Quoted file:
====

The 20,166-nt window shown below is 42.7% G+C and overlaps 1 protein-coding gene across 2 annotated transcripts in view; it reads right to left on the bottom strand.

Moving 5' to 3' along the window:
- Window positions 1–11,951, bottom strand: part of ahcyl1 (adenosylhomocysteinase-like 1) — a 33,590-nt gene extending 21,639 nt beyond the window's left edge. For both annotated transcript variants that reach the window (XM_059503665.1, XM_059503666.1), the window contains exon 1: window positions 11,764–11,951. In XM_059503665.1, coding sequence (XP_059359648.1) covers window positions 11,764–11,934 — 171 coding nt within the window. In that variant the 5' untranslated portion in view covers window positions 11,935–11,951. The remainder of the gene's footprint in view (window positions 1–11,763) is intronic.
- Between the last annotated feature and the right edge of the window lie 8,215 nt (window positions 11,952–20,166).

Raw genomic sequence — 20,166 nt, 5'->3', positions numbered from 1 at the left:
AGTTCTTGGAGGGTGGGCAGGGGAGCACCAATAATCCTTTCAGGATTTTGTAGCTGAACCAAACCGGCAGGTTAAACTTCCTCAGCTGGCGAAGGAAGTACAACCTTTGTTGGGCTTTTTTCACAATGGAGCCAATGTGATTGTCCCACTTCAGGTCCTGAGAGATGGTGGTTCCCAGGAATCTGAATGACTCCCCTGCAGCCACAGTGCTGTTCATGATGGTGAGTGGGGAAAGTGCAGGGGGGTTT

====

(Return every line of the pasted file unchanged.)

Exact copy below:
The 20,166-nt window shown below is 42.7% G+C and overlaps 1 protein-coding gene across 2 annotated transcripts in view; it reads right to left on the bottom strand.

Moving 5' to 3' along the window:
- Window positions 1–11,951, bottom strand: part of ahcyl1 (adenosylhomocysteinase-like 1) — a 33,590-nt gene extending 21,639 nt beyond the window's left edge. For both annotated transcript variants that reach the window (XM_059503665.1, XM_059503666.1), the window contains exon 1: window positions 11,764–11,951. In XM_059503665.1, coding sequence (XP_059359648.1) covers window positions 11,764–11,934 — 171 coding nt within the window. In that variant the 5' untranslated portion in view covers window positions 11,935–11,951. The remainder of the gene's footprint in view (window positions 1–11,763) is intronic.
- Between the last annotated feature and the right edge of the window lie 8,215 nt (window positions 11,952–20,166).

Raw genomic sequence — 20,166 nt, 5'->3', positions numbered from 1 at the left:
AGTTCTTGGAGGGTGGGCAGGGGAGCACCAATAATCCTTTCAGGATTTTGTAGCTGAACCAAACCGGCAGGTTAAACTTCCTCAGCTGGCGAAGGAAGTACAACCTTTGTTGGGCTTTTTTCACAATGGAGCCAATGTGATTGTCCCACTTCAGGTCCTGAGAGATGGTGGTTCCCAGGAATCTGAATGACTCCCCTGCAGCCACAGTGCTGTTCATGATGGTGAGTGGGGAAAGTGCAGGGGGGTTT